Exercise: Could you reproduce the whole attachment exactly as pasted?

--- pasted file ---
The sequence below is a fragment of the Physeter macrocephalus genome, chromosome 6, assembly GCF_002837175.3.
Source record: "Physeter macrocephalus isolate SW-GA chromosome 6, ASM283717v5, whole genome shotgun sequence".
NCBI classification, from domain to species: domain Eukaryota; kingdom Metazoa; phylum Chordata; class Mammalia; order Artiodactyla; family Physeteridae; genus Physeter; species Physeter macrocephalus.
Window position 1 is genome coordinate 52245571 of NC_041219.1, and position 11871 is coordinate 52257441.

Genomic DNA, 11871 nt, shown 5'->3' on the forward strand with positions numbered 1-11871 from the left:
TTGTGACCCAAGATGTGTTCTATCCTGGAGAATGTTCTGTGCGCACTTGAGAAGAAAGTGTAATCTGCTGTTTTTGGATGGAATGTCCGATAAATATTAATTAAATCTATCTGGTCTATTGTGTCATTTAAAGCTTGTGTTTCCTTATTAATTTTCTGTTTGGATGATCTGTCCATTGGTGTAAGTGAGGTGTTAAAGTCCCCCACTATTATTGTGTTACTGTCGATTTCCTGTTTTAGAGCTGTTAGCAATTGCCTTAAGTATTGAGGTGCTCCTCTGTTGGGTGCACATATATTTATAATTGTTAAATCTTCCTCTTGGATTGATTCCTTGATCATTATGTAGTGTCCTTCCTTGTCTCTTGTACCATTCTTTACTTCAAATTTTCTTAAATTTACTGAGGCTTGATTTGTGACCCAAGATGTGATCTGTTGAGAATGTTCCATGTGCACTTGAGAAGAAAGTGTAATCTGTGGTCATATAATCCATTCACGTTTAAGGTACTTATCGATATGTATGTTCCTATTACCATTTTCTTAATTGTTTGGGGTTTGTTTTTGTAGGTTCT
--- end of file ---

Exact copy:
The sequence below is a fragment of the Physeter macrocephalus genome, chromosome 6, assembly GCF_002837175.3.
Source record: "Physeter macrocephalus isolate SW-GA chromosome 6, ASM283717v5, whole genome shotgun sequence".
NCBI classification, from domain to species: domain Eukaryota; kingdom Metazoa; phylum Chordata; class Mammalia; order Artiodactyla; family Physeteridae; genus Physeter; species Physeter macrocephalus.
Window position 1 is genome coordinate 52245571 of NC_041219.1, and position 11871 is coordinate 52257441.

Genomic DNA, 11871 nt, shown 5'->3' on the forward strand with positions numbered 1-11871 from the left:
TTGTGACCCAAGATGTGTTCTATCCTGGAGAATGTTCTGTGCGCACTTGAGAAGAAAGTGTAATCTGCTGTTTTTGGATGGAATGTCCGATAAATATTAATTAAATCTATCTGGTCTATTGTGTCATTTAAAGCTTGTGTTTCCTTATTAATTTTCTGTTTGGATGATCTGTCCATTGGTGTAAGTGAGGTGTTAAAGTCCCCCACTATTATTGTGTTACTGTCGATTTCCTGTTTTAGAGCTGTTAGCAATTGCCTTAAGTATTGAGGTGCTCCTCTGTTGGGTGCACATATATTTATAATTGTTAAATCTTCCTCTTGGATTGATTCCTTGATCATTATGTAGTGTCCTTCCTTGTCTCTTGTACCATTCTTTACTTCAAATTTTCTTAAATTTACTGAGGCTTGATTTGTGACCCAAGATGTGATCTGTTGAGAATGTTCCATGTGCACTTGAGAAGAAAGTGTAATCTGTGGTCATATAATCCATTCACGTTTAAGGTACTTATCGATATGTATGTTCCTATTACCATTTTCTTAATTGTTTGGGGTTTGTTTTTGTAGGTTCT